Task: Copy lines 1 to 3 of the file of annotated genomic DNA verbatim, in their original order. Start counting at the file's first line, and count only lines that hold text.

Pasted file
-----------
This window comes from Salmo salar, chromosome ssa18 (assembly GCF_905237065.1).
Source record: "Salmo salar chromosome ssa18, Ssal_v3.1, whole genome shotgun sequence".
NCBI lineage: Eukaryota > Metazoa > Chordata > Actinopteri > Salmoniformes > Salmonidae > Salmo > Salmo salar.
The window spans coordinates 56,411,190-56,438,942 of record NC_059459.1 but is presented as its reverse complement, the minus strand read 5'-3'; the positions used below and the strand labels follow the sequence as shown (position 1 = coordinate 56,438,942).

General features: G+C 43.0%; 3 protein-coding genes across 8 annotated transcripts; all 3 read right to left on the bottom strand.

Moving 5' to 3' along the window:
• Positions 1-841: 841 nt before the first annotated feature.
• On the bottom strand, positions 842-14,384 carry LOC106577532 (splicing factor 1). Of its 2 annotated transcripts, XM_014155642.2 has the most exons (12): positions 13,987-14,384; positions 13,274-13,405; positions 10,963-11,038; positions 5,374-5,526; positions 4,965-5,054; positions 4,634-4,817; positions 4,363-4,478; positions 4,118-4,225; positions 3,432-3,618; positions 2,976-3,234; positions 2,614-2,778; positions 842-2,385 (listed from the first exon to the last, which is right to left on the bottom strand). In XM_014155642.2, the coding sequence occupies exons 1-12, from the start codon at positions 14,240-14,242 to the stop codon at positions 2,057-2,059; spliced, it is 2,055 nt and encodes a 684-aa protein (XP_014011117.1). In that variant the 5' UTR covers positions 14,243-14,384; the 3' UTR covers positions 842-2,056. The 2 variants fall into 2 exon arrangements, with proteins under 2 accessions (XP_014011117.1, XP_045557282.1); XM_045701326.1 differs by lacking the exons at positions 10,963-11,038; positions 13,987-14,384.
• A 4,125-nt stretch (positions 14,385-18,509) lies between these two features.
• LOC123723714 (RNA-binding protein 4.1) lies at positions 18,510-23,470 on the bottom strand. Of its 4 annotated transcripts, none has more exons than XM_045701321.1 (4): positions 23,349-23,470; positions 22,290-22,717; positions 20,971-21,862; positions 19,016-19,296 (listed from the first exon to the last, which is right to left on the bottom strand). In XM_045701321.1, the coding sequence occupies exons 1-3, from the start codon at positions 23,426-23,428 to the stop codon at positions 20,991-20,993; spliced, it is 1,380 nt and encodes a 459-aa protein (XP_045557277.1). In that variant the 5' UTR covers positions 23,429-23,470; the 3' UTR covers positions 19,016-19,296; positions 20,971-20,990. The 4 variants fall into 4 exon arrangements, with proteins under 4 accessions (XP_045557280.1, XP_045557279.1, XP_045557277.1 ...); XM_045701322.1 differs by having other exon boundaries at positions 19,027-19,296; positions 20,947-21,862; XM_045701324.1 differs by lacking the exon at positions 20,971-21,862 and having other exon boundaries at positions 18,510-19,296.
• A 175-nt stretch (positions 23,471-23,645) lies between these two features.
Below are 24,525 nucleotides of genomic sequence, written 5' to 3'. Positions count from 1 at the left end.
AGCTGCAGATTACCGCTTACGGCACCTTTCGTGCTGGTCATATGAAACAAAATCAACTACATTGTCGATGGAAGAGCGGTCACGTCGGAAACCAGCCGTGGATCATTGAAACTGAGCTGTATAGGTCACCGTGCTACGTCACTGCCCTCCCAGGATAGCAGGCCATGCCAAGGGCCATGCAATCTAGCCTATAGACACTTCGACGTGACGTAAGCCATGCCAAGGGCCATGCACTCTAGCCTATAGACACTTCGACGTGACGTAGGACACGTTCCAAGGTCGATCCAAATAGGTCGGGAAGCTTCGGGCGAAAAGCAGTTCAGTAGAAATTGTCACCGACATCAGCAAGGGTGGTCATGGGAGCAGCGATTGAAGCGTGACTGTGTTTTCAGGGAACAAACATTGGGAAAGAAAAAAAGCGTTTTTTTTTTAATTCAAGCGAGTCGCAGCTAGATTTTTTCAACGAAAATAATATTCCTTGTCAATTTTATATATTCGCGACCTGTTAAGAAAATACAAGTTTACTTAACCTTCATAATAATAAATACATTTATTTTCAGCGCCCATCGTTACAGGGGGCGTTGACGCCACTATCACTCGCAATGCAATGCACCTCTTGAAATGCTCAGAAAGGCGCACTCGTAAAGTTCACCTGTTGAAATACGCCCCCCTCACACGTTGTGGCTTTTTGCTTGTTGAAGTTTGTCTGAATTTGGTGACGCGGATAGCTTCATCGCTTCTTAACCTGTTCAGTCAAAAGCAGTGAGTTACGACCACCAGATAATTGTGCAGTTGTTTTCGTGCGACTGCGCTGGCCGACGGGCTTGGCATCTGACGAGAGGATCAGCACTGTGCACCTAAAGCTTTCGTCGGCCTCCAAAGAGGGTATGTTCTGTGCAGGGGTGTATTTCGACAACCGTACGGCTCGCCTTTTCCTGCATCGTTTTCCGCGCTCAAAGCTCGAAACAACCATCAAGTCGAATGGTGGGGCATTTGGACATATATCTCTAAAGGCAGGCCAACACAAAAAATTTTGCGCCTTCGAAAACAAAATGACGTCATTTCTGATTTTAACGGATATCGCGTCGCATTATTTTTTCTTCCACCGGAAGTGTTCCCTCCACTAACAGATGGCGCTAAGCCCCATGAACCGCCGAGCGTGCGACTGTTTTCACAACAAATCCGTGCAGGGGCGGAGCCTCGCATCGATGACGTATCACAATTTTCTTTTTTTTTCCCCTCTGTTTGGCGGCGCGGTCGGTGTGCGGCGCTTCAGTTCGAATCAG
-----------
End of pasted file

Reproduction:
This window comes from Salmo salar, chromosome ssa18 (assembly GCF_905237065.1).
Source record: "Salmo salar chromosome ssa18, Ssal_v3.1, whole genome shotgun sequence".
NCBI lineage: Eukaryota > Metazoa > Chordata > Actinopteri > Salmoniformes > Salmonidae > Salmo > Salmo salar.